In our area there is one station about 5 mile away with E free 89 or 91 octane and its prohibitively expensive and the turnover is about 1/100th of the lower cost E-10. Given the choice of paying a prohibitively high amount for old stale E free fuel at the one station in the area that carriers it or paying a much lower cost for much fresher E-10 avalaible at every gas station on earth. The choice is easy for me.


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Re: V7C plastic tanks madness
« Reply #11 on: September 22, 2021, 04:45:45 AM »
Wasn't there a program going on back when to replace the plastic tank with a metal tank on some bikes?

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Re: V7C plastic tanks madness
« Reply #12 on: September 22, 2021, 07:18:09 AM »
Great solution for the expanded tank. I agree running E free fuel is very impractical especially if you commute or travel. When I need fuel I need fuel. I'm not planning my day or trip around E free fuel pumps.

In our area there is one station about 5 mile away with E free 89 or 91 octane and its prohibitively expensive and the turnover is about 1/100th of the lower cost E-10. Given the choice of paying a prohibitively high amount for old stale E free fuel at the one station in the area that carriers it or paying a much lower cost for much fresher E-10 avalaible at every gas station on earth. The choice is easy for me.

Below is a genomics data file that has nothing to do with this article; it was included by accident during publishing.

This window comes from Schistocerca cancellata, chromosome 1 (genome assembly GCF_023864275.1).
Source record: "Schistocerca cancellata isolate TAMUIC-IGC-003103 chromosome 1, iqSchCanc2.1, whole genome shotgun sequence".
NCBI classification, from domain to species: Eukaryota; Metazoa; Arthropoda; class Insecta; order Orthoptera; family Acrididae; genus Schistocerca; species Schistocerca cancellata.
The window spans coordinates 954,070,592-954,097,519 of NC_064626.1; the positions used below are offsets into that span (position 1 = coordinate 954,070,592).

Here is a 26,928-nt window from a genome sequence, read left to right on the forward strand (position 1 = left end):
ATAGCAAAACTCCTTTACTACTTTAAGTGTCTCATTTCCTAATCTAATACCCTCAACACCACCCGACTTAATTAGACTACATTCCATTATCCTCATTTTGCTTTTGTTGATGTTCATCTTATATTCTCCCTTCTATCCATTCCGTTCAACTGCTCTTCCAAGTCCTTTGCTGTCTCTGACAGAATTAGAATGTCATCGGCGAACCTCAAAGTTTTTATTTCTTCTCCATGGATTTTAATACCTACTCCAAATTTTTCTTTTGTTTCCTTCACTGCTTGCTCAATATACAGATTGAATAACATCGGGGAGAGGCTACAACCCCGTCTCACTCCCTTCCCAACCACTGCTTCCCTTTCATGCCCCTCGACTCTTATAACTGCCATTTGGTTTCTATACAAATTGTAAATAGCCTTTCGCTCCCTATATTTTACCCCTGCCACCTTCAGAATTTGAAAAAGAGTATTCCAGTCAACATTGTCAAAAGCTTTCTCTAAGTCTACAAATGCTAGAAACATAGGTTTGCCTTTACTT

That is pretty sound logic.  In my daily drivers, e-fuel is usually used.  Less than 10%.  Hopefully we will never go full CA nuts.  I've heard you can buy up to 80% ethanol in CA.

In anything that is fueled from a gas can, I use non-ethanol 92 octane and add some Sta-Bil.  This fuel stays good for at least a year, or at least I have not had any problems running it up to a year or 18 months later.

I've heard the same reasoning for avoiding high octane ethanol fuel.  It does not sell as fast, so it has more time to absorb water out of the environment.

How do you know the turnover time of the local non ethanol gas?  Did you ask the owner of the gas station?  I would think the lawn care guys alone would ensure similar turnover.

We are fortunate here, there are several stations/convenient stores that sell non-ethanol.  Prices range for 0.50 cents to a buck a gallon higher.  Oddly enough, the 92 octane non-ethanol is cheaper than the lower octane non-ethanol.

One would think the plastic tank swelling would have been solved long ago.  I guess the manufacturers see it as acceptable aspect and not a flaw.
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Offline twowheeladdict

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Re: V7C plastic tanks madness
« Reply #13 on: September 22, 2021, 07:26:46 AM »
With metal fuel tanks I keep the tank full of fuel after every ride. 

With plastic tanks, it sounds like draining them after each ride would be the optimum way to keep swelling from happening. 

Typo116 do you have any issue with the paint cracking along the lower part of the tank due to the swelling?

To Perazzimx14, If I am on a trip and know I am going to burn the full tank I will put E10 in the tank.  I try and plan to be close to empty when I get home, and top off with pure gas before putting the bike away.  I do this with all of my bikes. 
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Re: V7C plastic tanks madness
« Reply #14 on: September 22, 2021, 07:44:58 AM »
With metal fuel tanks I keep the tank full of fuel after every ride. 

With plastic tanks, it sounds like draining them after each ride would be the optimum way to keep swelling from happening.